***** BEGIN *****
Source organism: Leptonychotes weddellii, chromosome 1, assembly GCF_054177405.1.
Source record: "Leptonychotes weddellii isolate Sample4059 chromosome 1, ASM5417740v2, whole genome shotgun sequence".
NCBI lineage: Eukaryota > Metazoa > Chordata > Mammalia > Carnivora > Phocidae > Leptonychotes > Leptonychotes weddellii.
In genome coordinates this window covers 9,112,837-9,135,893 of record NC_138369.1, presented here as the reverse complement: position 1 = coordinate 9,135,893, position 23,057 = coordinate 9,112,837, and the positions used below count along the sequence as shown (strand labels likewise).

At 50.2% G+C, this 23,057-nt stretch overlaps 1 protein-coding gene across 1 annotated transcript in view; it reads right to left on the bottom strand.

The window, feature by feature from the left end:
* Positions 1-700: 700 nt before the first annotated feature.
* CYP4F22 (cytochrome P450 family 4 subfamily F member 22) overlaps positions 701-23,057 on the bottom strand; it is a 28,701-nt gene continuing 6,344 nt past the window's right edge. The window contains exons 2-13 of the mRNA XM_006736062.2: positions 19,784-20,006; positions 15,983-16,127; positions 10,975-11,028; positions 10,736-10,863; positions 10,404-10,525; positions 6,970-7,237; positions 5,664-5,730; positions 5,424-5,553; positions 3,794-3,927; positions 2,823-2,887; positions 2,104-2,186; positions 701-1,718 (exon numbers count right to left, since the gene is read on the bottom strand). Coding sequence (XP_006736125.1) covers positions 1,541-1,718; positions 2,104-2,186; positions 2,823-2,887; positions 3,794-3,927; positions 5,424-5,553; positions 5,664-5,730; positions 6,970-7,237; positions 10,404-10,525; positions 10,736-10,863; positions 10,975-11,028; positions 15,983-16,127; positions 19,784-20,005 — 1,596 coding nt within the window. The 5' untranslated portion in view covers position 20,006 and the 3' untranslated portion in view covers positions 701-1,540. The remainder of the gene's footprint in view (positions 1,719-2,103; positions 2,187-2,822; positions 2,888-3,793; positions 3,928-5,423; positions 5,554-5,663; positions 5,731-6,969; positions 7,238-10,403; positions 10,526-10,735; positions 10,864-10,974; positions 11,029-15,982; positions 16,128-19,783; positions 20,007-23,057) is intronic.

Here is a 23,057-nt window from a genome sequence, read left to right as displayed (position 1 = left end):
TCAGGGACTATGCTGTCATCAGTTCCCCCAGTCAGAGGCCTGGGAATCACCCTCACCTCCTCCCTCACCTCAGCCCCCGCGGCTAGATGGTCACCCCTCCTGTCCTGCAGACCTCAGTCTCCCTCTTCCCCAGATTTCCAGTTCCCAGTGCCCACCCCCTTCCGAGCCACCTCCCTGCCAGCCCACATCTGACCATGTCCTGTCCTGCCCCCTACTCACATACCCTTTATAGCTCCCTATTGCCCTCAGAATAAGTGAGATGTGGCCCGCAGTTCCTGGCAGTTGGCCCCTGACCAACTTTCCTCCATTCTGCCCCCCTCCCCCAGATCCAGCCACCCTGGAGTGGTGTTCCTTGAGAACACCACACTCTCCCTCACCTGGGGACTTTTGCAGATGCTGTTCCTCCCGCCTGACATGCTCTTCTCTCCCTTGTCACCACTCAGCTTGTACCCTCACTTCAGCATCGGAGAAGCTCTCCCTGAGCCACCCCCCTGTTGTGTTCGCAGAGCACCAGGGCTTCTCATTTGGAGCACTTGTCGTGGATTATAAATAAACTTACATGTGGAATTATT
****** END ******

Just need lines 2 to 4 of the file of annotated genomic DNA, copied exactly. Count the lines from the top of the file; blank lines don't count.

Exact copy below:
Source record: "Leptonychotes weddellii isolate Sample4059 chromosome 1, ASM5417740v2, whole genome shotgun sequence".
NCBI lineage: Eukaryota > Metazoa > Chordata > Mammalia > Carnivora > Phocidae > Leptonychotes > Leptonychotes weddellii.
In genome coordinates this window covers 9,112,837-9,135,893 of record NC_138369.1, presented here as the reverse complement: position 1 = coordinate 9,135,893, position 23,057 = coordinate 9,112,837, and the positions used below count along the sequence as shown (strand labels likewise).